Protesters gather in Toronto to protest the American ban on refugees and migrants from seven predominantly Muslim nations. Photo by Evan Boudreau

Comment: Catholics and Muslims are more alike than you think

By 
  • February 10, 2017

Recent events have been dark and disturbing. First we saw U.S. President Donald Trump put a “temporary” travel and immigration ban on seven mostly Muslim countries. Then there was the tragedy in Quebec City where six men were killed and several wounded while praying.

I do not think the two events are related. But then again I am not a Muslim. If I were, I might think differently. It is hard to be logical when you lose friends and family because of how you look or dress or because you read the Koran. I imagine if you are Muslim in Canada today the sky looks less blue.

The argument being made in Washington is that the travel ban is not a prohibition against people of a certain faith. I am not sure what the intent is. But each of the countries has large Muslim majorities.

Just after the Trump announcement, the CATO Institute, an American right-wing libertarian think tank, published several essays condemning the move. One writer argued in great detail why the ban violates American law. Another writer said it would do little to keep Americans safe.

But a prominent Catholic website called Crisis ran an article by William Kilpatrick that came to different conclusion. He compared the ban against Muslims to proposed bans to block Catholics from entering the United States during the 19th century. The fear back then, led by an odious group called the Know-Nothings, was that Catholics would obey canon law over civil law and that their first loyalty would be to the Vatican instead of America. Kilpatrick says that just because Catholics became good citizens doesn’t necessarily mean Muslims will do the same.

“The open-borders advocates within the Church assure us that Islam will turn out to be as Americans as apple pie: give Islam a chance, and you will discover that the local Iman is just Bing Crosby’s Fr. O’Malley with a beard — a mellow fellow whose biggest concern is to pay off the mortgage on the mosque,” Kilpatrick wrote. But what if all the things that were once falsely charged against Catholicism are actually true of Islam?

“The 19th century anti-Catholics mistakenly thought that Catholicism was a theocracy, but Islam really is a theocracy. The anti-Catholics wrongly questioned the loyalty of American Catholics, but numerous polls show that a majority of Muslims consider their primary allegiance to be to the ummah (the worldwide community of Muslim believers), and not to whatever nation they happen to reside in. A Pew Research survey of Muslim-Americans under 30 revealed that 60 per cent of them felt more loyalty to Islam than to America. The Know-Nothings worried needlessly that Catholics would be subject to foreign influence, but when you consider that 85 per cent of full-time, paid imams in the U.S. are foreign born, then foreign influence on American Muslims does seem a legitimate concern.”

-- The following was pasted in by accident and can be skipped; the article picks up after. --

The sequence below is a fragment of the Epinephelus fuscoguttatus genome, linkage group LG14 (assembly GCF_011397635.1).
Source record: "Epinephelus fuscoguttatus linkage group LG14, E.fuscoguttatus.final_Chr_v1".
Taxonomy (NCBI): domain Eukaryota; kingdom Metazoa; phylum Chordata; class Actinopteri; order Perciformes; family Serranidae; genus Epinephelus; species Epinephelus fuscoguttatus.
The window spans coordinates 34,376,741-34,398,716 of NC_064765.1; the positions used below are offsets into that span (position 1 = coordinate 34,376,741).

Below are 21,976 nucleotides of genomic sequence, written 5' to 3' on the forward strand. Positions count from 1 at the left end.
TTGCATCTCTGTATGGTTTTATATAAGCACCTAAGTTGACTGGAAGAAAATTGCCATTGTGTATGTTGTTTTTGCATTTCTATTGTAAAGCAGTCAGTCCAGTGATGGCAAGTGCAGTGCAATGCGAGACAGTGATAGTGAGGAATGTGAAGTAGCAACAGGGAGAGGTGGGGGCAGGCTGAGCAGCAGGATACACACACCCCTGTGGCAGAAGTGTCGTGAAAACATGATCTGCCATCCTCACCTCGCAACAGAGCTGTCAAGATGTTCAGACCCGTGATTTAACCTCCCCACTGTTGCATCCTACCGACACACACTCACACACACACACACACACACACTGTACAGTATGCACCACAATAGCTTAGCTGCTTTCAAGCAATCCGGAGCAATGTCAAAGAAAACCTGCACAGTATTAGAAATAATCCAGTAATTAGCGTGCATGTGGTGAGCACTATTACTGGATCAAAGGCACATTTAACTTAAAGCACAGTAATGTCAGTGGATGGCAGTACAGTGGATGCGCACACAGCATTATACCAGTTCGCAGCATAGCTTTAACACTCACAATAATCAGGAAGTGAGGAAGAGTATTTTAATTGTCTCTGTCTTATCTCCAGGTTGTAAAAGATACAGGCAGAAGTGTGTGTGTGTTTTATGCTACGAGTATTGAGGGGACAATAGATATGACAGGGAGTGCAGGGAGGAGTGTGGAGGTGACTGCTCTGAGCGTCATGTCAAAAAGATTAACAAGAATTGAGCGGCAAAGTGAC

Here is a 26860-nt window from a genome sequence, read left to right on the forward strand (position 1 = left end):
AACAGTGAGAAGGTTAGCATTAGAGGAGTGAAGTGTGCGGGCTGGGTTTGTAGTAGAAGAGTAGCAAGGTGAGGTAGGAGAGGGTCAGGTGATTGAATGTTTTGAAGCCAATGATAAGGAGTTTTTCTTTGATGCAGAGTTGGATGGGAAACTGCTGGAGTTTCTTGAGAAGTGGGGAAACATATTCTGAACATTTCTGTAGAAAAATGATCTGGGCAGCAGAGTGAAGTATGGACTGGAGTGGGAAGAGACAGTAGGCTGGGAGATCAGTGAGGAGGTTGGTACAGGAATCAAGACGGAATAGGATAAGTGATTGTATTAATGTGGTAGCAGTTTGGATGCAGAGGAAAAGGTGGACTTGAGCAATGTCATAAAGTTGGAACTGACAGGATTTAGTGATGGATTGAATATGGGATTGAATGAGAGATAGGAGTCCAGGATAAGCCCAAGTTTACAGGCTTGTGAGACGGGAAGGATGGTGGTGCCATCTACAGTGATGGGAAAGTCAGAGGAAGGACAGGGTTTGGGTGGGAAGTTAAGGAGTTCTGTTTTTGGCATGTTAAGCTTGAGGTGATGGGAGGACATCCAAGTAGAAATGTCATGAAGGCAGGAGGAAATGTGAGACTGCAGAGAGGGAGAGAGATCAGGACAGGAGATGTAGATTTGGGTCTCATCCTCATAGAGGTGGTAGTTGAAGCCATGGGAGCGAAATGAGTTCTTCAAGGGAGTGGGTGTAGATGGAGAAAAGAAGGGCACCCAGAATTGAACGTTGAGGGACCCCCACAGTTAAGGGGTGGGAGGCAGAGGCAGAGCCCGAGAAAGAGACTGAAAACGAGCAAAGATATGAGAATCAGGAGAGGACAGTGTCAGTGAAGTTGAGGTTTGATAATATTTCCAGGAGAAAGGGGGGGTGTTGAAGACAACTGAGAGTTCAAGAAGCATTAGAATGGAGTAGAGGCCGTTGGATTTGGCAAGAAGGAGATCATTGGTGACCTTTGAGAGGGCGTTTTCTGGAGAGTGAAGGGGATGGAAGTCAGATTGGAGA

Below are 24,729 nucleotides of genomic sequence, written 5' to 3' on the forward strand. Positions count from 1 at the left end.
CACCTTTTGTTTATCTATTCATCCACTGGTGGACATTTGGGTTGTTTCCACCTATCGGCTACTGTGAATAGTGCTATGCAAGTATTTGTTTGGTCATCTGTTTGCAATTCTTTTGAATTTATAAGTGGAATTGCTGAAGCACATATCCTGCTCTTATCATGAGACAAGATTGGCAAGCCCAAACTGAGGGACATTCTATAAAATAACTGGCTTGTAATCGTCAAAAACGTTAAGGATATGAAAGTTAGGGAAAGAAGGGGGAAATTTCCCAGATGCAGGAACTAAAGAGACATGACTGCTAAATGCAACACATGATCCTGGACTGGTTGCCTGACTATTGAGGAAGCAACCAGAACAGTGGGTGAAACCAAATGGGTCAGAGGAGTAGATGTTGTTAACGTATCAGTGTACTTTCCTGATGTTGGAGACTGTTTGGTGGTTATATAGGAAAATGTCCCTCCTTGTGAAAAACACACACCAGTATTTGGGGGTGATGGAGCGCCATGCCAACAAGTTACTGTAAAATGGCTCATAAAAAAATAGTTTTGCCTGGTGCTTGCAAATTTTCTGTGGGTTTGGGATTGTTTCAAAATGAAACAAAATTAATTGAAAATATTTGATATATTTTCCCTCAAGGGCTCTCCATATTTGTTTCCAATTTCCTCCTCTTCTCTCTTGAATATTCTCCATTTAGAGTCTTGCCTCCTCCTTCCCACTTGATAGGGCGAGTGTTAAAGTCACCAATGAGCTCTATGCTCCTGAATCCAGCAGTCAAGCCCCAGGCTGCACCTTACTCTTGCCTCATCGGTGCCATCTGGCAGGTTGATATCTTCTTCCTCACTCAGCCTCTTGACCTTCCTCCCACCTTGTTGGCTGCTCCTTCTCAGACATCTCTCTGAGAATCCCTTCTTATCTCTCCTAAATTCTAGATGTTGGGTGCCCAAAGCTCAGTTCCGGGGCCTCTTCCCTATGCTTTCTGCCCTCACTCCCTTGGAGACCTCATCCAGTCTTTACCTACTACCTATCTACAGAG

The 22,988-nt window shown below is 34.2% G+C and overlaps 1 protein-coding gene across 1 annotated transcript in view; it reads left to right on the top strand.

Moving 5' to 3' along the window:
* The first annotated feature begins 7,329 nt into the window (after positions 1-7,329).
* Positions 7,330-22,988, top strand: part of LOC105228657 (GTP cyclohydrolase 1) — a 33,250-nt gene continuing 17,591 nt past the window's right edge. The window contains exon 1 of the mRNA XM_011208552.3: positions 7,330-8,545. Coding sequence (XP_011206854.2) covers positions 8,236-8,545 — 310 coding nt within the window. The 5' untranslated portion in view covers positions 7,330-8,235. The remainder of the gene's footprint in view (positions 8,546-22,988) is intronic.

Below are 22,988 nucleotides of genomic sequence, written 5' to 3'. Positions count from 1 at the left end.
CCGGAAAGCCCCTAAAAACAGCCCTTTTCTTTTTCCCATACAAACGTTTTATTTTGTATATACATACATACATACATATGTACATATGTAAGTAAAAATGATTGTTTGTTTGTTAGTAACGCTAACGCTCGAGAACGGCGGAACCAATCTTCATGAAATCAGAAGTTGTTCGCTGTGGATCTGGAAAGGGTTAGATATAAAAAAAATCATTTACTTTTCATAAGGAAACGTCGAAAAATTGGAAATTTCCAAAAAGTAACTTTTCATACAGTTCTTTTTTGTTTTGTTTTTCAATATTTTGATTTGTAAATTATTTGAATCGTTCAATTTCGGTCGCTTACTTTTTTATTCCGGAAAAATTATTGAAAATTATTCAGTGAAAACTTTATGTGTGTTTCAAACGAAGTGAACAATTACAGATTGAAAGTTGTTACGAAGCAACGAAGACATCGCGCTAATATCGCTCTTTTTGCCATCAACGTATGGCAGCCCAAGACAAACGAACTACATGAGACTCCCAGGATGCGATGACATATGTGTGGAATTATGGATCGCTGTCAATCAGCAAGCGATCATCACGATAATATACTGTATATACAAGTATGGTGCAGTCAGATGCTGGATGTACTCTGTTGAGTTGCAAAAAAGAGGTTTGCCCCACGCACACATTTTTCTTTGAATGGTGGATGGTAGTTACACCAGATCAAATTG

I hope his argument does not reflect the opinion of most Catholics, although judging by the reader comments on the Crisis site I could be wrong.

As a Catholic, my first loyalty is to my faith. That does not mean I would undermine my own government, but when push comes to shove I am a Catholic first. I have a Catholic conscience and a Catholic way of seeing the world.

Kilpatrick mentions that 85 per cent of Imams are foreign born. I imagine that in the 19th century many American and Canadian priests arrived from Ireland and Italy. Today, Canada and the United States import priests from Africa and elsewhere to serve in parishes from Alabama to northern Alberta. I have met some of these priests and have no doubt they are good men.

But there is something more here. The author is speaking about masses of people. Yet my own experience living in both countries is that most people, no matter their ethnic or religious backgrounds, want pretty much the same things: a good job, education for their children, a car that will start in the winter, pleasant neighbours and peace. They fear violence and they have no interest in committing violence. When others are violent, it does not mean everyone like them is guilty.

Our universal Church comprises people of all colours, ethnicities and languages. For those who would support bans on entire groups, you might find your conscience grinding up against these words of Christ:

“For I was hungry and you gave me food, I was thirsty and you gave me drink, I was a stranger and you welcomed me.”

(Lewis is a Toronto writer and regular contributor to The Catholic Register.)

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